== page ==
HUAWEI LOOKS TO BE COOKING UP an extreme plan to ease US concerns regarding the security of its 5G equipment.
In an interview with The Economist, Huawei founder and CEO Ren Zhengfen said the firm would be willing to auction-off its "existing 5G patents, licences, codes, technological blueprints and production know-how" to a buyer in the West for a one-off fee, while it retains the right to continue producing the technology.
The buyer would be free to change elements of the source code for their own individual products, so none of the security concerns previously raised about Chinese espionage would apply.
According to Ren, such a move would help level the playing field at a time when many in the West are wary at the prospect of a Chinese company supplying the gear for their 5G networks; the Australian gov, for example, has banned Huawei from providing equipment for its 5G infrastructure.
"A balanced distribution of interests is conducive to Huawei's survival," he said
It's unclear who would be willing to make such a deal, and though Huawei has previously said it'd be open to flogging its 5G modem chips to Apple, Ren said he had "no idea" who might be interested in buying, nor did he put a figure on how much Huawei's 5G "stack" might be worth. The Economist speculates it could reach into the tens of billions of dollars given the amount of money Huawei has poured into 5G research.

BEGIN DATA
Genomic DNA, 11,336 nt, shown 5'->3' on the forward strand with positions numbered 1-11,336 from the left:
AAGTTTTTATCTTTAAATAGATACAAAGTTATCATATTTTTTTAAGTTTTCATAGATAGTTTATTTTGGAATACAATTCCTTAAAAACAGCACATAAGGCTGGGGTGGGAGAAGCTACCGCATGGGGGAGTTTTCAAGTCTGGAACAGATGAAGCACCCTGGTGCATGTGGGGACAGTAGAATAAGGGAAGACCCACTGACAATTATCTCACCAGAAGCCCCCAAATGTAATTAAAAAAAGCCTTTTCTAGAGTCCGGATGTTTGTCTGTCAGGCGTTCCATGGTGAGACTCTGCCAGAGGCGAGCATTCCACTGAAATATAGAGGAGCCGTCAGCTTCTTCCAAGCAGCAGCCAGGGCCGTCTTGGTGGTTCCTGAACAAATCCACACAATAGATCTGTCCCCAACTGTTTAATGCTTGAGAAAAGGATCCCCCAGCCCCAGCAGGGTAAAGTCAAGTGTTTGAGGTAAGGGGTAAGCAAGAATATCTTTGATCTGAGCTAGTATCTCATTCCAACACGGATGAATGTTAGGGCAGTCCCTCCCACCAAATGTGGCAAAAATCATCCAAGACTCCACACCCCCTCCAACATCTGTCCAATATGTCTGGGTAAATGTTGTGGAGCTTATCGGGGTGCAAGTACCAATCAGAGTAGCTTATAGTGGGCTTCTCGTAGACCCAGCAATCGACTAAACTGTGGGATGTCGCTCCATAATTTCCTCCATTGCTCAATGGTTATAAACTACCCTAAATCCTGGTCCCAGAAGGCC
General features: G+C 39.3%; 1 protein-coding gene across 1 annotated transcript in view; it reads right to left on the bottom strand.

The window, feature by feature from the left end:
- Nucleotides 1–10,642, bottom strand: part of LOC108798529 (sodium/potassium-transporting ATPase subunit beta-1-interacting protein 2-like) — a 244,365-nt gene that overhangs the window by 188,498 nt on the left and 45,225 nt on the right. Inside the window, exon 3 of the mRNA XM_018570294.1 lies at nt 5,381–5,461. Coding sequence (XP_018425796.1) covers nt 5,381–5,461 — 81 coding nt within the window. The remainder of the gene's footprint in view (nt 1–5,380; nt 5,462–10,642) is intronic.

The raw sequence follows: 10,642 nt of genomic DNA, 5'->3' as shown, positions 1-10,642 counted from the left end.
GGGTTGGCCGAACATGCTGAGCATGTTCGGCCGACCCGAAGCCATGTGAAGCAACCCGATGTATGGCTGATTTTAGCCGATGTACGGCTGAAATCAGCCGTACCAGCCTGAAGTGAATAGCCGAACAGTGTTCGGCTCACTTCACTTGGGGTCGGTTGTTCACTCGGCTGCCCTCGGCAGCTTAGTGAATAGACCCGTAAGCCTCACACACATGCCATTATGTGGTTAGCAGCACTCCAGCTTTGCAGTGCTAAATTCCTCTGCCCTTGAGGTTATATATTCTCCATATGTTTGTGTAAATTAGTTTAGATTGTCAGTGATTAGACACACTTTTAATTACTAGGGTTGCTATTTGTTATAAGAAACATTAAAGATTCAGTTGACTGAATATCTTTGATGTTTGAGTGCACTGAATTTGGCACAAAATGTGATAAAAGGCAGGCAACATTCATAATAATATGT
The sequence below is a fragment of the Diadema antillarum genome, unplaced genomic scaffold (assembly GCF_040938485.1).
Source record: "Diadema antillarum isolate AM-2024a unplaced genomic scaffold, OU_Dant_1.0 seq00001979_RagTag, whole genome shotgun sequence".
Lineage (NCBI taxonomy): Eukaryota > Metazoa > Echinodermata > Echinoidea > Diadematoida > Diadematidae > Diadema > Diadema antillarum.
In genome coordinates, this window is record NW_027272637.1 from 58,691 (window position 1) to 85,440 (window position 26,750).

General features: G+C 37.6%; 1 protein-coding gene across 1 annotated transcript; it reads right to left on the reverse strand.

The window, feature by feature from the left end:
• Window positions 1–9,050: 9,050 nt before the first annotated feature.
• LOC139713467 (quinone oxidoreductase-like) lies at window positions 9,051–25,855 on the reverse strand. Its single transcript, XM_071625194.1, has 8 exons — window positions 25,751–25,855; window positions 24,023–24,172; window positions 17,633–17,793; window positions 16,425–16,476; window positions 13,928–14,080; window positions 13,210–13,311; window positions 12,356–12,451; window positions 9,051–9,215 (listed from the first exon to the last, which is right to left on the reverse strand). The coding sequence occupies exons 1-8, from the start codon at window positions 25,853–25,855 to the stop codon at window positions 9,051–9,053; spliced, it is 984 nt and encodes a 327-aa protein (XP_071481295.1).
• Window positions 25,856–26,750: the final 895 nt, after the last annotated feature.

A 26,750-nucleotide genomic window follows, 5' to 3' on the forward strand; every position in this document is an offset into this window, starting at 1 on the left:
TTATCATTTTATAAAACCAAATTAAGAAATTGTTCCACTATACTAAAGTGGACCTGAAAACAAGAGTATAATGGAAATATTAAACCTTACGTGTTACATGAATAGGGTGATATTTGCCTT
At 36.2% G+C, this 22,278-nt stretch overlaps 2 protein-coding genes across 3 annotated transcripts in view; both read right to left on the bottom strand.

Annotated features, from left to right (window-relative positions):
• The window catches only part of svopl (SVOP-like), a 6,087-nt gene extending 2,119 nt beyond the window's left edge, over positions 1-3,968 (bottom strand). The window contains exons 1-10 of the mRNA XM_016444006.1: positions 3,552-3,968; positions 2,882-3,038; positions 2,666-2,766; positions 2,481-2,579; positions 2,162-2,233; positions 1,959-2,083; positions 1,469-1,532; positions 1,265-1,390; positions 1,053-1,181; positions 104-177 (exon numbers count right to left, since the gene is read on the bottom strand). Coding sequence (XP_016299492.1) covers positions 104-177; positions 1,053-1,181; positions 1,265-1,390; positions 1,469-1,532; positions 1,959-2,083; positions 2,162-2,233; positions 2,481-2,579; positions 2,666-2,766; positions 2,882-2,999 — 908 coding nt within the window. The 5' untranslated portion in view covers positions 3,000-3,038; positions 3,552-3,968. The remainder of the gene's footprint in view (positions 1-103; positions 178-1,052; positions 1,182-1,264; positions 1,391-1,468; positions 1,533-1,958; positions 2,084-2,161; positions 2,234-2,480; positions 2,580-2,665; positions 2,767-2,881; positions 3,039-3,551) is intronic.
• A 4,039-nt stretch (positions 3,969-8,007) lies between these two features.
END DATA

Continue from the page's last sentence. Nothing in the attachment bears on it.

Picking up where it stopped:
"5G represents speed," Ren added. "Countries that have speed will move forward rapidly. On the contrary, countries that give up speed and excellent connectivity technology may see an economic slowdown."
While Huawei is having a rough time in the US, which has placed it on a so-called "Entity List" that effectively it from doing business with American companies, Blighty is yet to make up its mind.
Culture secretary Jeremy Wright told the House of Commons last month that the UK gov is "not yet in a position to decide what involvement Huawei should have in the provision of the UK's 5G network," despite the fact that all four telcos in Blighty have already begun building networks based on the Chinese firm's hardware. µ
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